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Of Olympics and transportation

Aug. 18, 2021
NACFE’s upcoming Run on Less—Electric event bears similarities to the 2020 Tokyo Olympics, offering the trucking industry a chance to see what the best of the best are doing given their unique operating parameters.

Dave Schaller, NACFE’s industry engagement director, had an “aha” moment while watching the recent Summer Olympics. Dave was able to see a correlation between the Olympics and the work NACFE does.

Here’s his thinking: The athletes in the Olympics are arguably the very best in the world. Do they all look alike? Of course not. You can’t be built like a weightlifter and expect to perform well on the balance beam. The converse is also true. A gymnast would not stand a chance to medal in weightlifting events. Even within one sport, there are differences. Think about how a sprinter’s body looks compared to a shot putter. While each might excel in their chosen discipline, they would likely finish at the bottom if they tried to compete in each other’s events.

Basically, the Olympics is a display of diversity. Dave would argue that so is trucking. He is not necessarily talking about whether we've done a good job getting women, indigenous people, and people of color into the industry. We are doing better there, but we still have work to do—that is the subject for another blog.

Rather Dave is comparing the diversity of the Olympians to the diverse duty cycles in trucking. To be the very best in our industry—as in the Olympics—you need to do what is optimal for the task at hand.

To extend the analogy, Dave would argue that just as nutrition is important to Olympic athletes, so too is fuel efficiency to truck fleets regardless of what they are hauling, how far they are traveling, and where they are hauling.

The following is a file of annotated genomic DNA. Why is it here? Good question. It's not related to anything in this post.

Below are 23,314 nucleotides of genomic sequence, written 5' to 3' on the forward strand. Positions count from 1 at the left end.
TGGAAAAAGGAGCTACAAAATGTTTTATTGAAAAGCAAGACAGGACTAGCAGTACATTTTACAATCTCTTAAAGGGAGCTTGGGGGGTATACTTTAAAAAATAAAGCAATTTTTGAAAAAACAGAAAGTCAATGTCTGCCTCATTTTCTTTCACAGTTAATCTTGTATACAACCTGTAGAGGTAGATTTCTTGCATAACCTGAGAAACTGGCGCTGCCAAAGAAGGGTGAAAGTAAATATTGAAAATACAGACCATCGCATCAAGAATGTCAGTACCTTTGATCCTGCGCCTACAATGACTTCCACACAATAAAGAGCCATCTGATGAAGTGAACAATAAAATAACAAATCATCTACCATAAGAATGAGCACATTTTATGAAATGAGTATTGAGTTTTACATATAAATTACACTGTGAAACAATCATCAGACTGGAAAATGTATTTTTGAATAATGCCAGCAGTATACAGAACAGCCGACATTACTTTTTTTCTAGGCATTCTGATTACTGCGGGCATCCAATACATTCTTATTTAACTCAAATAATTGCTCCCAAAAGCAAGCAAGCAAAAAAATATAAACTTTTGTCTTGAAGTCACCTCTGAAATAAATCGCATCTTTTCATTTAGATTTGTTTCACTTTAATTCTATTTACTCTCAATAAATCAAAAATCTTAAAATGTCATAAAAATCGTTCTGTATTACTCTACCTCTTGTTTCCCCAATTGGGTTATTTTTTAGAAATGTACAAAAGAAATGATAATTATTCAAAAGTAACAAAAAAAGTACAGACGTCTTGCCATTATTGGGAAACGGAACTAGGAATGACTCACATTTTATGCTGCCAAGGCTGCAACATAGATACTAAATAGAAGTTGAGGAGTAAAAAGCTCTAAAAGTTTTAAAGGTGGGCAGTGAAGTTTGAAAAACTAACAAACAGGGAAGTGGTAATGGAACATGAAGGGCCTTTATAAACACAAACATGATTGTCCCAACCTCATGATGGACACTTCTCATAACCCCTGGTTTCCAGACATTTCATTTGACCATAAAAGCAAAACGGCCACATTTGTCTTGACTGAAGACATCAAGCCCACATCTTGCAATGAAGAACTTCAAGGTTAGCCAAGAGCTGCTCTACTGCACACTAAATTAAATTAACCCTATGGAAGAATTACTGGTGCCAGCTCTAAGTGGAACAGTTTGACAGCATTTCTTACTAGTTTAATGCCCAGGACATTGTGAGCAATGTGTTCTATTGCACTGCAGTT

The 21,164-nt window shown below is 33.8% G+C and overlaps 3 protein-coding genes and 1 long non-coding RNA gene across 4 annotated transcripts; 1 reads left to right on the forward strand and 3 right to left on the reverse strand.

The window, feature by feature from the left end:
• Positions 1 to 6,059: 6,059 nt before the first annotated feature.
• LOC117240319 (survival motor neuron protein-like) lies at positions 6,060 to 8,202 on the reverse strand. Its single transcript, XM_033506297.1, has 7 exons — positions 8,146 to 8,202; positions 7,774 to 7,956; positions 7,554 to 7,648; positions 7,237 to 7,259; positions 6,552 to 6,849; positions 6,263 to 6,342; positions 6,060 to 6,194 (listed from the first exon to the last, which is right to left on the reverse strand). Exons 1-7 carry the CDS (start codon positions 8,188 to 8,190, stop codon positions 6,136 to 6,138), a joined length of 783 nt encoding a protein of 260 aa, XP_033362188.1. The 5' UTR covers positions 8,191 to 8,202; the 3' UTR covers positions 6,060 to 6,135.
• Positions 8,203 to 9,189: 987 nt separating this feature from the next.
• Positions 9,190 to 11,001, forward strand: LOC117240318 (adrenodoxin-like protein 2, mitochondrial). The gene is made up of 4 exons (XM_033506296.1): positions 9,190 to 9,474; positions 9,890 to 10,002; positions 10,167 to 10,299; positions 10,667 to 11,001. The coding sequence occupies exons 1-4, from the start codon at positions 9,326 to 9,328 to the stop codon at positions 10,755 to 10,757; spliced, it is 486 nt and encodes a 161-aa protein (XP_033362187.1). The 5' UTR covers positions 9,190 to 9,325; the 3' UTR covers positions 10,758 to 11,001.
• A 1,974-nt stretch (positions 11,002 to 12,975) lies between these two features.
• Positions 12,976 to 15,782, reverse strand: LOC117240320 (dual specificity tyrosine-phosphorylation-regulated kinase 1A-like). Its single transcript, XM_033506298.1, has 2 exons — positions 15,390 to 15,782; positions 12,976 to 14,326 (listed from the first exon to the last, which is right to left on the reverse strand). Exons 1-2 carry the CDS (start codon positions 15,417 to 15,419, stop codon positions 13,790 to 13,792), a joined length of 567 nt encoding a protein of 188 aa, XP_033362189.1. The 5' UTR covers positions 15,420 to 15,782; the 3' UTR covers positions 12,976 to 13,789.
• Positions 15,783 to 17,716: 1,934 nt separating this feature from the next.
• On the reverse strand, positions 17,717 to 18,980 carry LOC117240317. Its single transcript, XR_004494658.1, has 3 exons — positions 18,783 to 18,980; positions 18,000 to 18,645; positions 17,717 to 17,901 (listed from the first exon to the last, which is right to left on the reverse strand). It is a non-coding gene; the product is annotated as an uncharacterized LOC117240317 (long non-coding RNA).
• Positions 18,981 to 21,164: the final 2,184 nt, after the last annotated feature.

While the trucking industry does not stage an Olympics per se, one could argue that the Run on Less demonstrations hosted by NACFE gives the trucking industry and others outside the industry the opportunity to watch closely to see what the best of the best are doing given their unique operating parameters.

In Run on Less 2017, seven fleets demonstrated that 10 mpg in long-haul, over-the-road trucking was achievable. While the trucks had some specs in common, there were also some significant differences. Yet all seven showed how they were the best of the best throughout the entire Run. In Run on Less–Regional, we had 10 fleets who achieved 8.3. mpg over the course of the Run. The diversity in the operations of these fleets was more significant than that of the fleets in the 2017 Run. We had fleets running quick turn drop and hook routes, fast turn out and back routes, routes that required the driver to sleep in the truck several nights a week, routes with just a few stops, routes with many stops, etc.

There is even more diversity in the Run on Less—Electric fleets as we have vans and step vans, box trucks, tractors, and terminal tractors all participating in the Run so the whole industry can learn more about electric trucks in real-world applications.

I am glad I am not the one who had to award medals for this. In my mind, all the participating fleets and drivers deserve a gold medal for giving us a chance to get an inside view of just what these electric vehicles can do.  But just as with the Olympics feel free to pick your favorite competitor and follow them on runonless.com throughout the duration of the Run. I guarantee you’ll learn a lot.

Michael Roeth has worked in the commercial vehicle industry for nearly 30 years, most recently as executive director of the North American Council for Freight Efficiency. He currently serves on the second National Academy of Sciences Committee on Technologies and Approaches for Reducing the Fuel Consumption of Medium and Heavy-Duty Vehicles and has held various positions in engineering, quality, sales, and plant management with Navistar and Behr/Cummins.

About the Author

Michael Roeth | Executive Director

Michael Roeth has worked in the commercial vehicle industry for nearly 30 years, most recently as executive director of the North American Council for Freight Efficiency (NACFE). He serves on the second National Academy of Sciences Committee on Technologies and Approaches for Reducing the Fuel Consumption of Medium and Heavy-Duty Vehicles and has held various positions in engineering, quality, sales, and plant management with Navistar and Behr/Cummins.

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